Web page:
POC & TAS: They can think about the experiences that they want to create for their customers, not just the need they are trying to fill–and do it in everything from reservations to parking. I’m looking for a different type of experience at a fine-dining establishment than I am from a quick-service restaurant, but in both cases I want a superior one – best of breed, if you will.
We like to think of services as being journeys, with many stops along the way. Every one of those stages is a chance to reaffirm your value proposition and delight a customer, or deviate from it and disappoint a customer.
How are customer experiences and expectations changing?
POC & TAS: Experiences are becoming more important than things. People want to spend their money on doing, rather than owning. That’s actually a great opportunity for businesses like restaurants, because the overall experience the customers has is part of how restaurants differentiate themselves. Why would a customer pick one steakhouse over another when the menus are basically identical? Because of the experience that each restaurant creates. Is it clubby, is it upscale, is it for date night?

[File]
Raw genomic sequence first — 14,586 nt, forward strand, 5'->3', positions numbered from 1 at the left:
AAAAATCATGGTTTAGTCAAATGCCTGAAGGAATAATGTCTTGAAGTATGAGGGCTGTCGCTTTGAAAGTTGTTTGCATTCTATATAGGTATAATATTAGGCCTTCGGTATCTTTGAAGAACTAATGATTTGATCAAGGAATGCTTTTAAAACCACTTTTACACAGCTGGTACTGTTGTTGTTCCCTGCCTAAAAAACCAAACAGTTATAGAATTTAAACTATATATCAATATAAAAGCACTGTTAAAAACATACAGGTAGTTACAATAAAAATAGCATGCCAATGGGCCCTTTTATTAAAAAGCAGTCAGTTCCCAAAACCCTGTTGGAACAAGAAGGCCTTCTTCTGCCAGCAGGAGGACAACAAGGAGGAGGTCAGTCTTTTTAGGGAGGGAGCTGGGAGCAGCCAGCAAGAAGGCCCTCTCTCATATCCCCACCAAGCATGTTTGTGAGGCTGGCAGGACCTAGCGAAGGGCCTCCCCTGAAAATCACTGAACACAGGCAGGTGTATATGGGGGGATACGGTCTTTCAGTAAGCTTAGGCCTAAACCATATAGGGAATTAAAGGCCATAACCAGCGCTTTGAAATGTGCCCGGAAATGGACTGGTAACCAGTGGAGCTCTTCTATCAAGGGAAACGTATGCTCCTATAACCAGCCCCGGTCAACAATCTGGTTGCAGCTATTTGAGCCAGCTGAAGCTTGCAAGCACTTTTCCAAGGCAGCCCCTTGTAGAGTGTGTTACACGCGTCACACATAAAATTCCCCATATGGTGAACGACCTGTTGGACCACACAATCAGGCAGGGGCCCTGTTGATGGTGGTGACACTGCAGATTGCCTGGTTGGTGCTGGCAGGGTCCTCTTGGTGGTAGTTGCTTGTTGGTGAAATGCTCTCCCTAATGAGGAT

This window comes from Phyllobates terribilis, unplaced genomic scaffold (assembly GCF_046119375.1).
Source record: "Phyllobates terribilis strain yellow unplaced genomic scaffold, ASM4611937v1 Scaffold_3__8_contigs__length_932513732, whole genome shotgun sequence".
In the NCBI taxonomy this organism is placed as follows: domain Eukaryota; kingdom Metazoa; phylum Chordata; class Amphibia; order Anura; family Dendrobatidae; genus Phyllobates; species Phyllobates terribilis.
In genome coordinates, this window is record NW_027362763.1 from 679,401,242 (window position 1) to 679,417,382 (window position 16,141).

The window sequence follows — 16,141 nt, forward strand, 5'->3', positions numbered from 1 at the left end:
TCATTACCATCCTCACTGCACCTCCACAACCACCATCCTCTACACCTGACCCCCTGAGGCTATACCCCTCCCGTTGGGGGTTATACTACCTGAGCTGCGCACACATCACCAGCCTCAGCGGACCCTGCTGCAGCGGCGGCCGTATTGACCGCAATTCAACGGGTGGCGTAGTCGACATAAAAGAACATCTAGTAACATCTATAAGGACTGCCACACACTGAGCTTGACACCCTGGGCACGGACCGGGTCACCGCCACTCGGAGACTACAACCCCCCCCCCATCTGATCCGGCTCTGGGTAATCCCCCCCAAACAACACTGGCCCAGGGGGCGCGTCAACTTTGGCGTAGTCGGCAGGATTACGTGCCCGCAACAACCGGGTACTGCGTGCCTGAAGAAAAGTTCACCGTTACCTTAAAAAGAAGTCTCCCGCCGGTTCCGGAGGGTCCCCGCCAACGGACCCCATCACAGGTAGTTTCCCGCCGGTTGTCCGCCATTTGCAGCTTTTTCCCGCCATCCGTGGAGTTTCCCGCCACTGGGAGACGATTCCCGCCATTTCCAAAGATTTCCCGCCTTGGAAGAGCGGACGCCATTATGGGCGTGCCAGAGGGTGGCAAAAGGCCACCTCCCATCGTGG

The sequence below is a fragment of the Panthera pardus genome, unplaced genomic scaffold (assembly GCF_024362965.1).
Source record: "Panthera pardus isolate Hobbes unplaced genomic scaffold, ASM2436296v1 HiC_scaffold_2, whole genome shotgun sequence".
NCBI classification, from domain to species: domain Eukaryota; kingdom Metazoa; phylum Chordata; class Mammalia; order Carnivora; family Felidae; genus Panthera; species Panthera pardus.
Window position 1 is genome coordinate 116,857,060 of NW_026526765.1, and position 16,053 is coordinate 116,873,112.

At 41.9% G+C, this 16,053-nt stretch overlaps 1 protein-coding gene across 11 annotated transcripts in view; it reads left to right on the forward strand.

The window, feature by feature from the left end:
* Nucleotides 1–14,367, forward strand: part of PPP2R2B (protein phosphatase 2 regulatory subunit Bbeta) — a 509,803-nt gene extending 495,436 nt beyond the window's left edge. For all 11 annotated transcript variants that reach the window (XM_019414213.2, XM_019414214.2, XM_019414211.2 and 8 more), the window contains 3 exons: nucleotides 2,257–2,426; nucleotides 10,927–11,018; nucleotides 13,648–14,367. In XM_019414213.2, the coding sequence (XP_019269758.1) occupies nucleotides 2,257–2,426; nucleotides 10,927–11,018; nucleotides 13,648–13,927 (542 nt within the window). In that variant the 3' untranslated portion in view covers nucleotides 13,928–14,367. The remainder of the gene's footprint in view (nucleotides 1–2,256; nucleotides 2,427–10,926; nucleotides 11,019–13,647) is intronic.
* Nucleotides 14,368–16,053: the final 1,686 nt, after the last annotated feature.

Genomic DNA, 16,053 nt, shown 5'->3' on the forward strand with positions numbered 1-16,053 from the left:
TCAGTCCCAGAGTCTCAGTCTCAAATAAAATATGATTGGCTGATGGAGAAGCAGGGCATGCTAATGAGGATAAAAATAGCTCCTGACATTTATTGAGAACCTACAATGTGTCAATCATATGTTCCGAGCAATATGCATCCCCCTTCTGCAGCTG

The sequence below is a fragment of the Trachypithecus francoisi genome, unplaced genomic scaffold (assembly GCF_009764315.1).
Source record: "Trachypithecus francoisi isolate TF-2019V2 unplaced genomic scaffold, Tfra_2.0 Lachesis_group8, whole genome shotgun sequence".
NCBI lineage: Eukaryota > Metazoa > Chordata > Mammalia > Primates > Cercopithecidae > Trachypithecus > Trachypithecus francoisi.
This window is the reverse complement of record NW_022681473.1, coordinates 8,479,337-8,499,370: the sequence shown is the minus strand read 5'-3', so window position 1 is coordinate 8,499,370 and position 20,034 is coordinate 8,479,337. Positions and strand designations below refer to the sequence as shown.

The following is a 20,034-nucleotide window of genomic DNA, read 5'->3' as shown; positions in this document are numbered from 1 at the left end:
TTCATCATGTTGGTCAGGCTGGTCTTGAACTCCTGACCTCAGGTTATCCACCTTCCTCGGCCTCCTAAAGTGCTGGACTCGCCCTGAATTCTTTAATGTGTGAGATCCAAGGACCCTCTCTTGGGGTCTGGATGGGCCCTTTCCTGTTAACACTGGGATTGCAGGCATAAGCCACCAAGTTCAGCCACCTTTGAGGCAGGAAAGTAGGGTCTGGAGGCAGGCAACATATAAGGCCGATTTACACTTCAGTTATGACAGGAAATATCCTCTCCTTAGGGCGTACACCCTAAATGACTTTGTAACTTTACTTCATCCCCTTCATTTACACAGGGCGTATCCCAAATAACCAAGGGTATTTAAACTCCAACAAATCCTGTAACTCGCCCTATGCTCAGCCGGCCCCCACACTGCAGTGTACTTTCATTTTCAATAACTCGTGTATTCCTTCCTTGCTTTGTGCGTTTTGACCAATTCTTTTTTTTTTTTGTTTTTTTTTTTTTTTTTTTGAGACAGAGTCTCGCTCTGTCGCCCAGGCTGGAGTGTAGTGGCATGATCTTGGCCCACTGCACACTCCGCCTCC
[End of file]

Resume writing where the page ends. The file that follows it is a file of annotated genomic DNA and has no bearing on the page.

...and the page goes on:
Please discuss the importance of recognizing archetypes?
POC & TAS: We’ve identified nine archetypes altogether. These archetypes are the expression of strategy as your customer experiences it. Service design archetypes are ways of going to market that share common characteristics regardless of industry.
You have Trendsetters (like Apple and Andaz), Classics (like Bobby Van’s and Brooks Brothers), Bargains (like Whataburger and Walmart). If you understand your archetype, it helps you understand who you are really competing against – and who you can look to for inspiration.
How does a business go about building renewal into its model?
POC & TAS: You can’t renew unless you review, so it starts with assessing your strengths, capabilities, goals, vulnerabilities, weaknesses. On our website, woowowwin.com, we have a tool that allows you to rate yourself on ten key elements–a Service Design Report Card. You can also use it to grade your competitors.